I'm starting to think this might actually be counter-productive, like not seeing the forest for the trees?

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Old 11-06-2010, 09:23 AM   #24
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Is there any 'free' software that does a decent job but does not have all the bells and whistles
budgetpulse.com
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Old 11-06-2010, 09:25 AM   #25
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RE: I guess I'm curious what one actually gains from all this data entry/tracking?

I understand, but I'm still trying to get my head around how this micro-management achieves that. It seems like many are just putting in effort to count the pennies - what actions does it drive?

For example, T-Al just mentioned entering the share price of a dividend re-invest. I'm thinking "who cares?". To me, it's more important to know that I decided this fund is one that I want divs reinvested, and to look at the big picture once in a while (AA, overall performance trends, etc).

I'm starting to think this might actually be counter-productive, like not seeing the forest for the trees?
Okay, another Cliché: "God is in the details."

What action can one take as to "AA, overall performance trends, etc" without knowing how you got there? For instance, I hear of those who believe that 75/25 (or whatever) AA is ideal and (seems to me) blindly sell and buy to maintain that ratio. How productive is that?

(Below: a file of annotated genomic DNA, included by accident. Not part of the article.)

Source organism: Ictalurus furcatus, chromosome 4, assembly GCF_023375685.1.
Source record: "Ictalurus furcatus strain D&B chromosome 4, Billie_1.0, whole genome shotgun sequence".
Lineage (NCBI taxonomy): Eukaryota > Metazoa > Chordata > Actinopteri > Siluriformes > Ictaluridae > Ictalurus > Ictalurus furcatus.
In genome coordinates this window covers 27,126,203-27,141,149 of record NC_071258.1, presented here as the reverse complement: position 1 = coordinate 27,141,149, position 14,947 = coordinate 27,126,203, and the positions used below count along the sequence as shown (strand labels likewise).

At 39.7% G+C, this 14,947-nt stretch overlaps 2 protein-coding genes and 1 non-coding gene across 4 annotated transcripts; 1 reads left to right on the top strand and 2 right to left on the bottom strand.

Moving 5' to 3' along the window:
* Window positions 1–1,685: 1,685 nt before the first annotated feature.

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Old 11-06-2010, 11:20 AM   #26
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Okay, another Cliché: "God is in the details."

What action can one take as to "AA, overall performance trends, etc" without knowing how you got there? For instance, I hear of those who believe that 75/25 (or whatever) AA is ideal and (seems to me) blindly sell and buy to maintain that ratio. How productive is that?
Getting so bogged down in details and exerting so much effort in getting these details could be counterproductive or of marginal value.

If you like getting into the nitty gritty of details that's another thing altogether, but I'm not sure getting involved in every detail is worth the result: the juice is not worth the squeeze to me.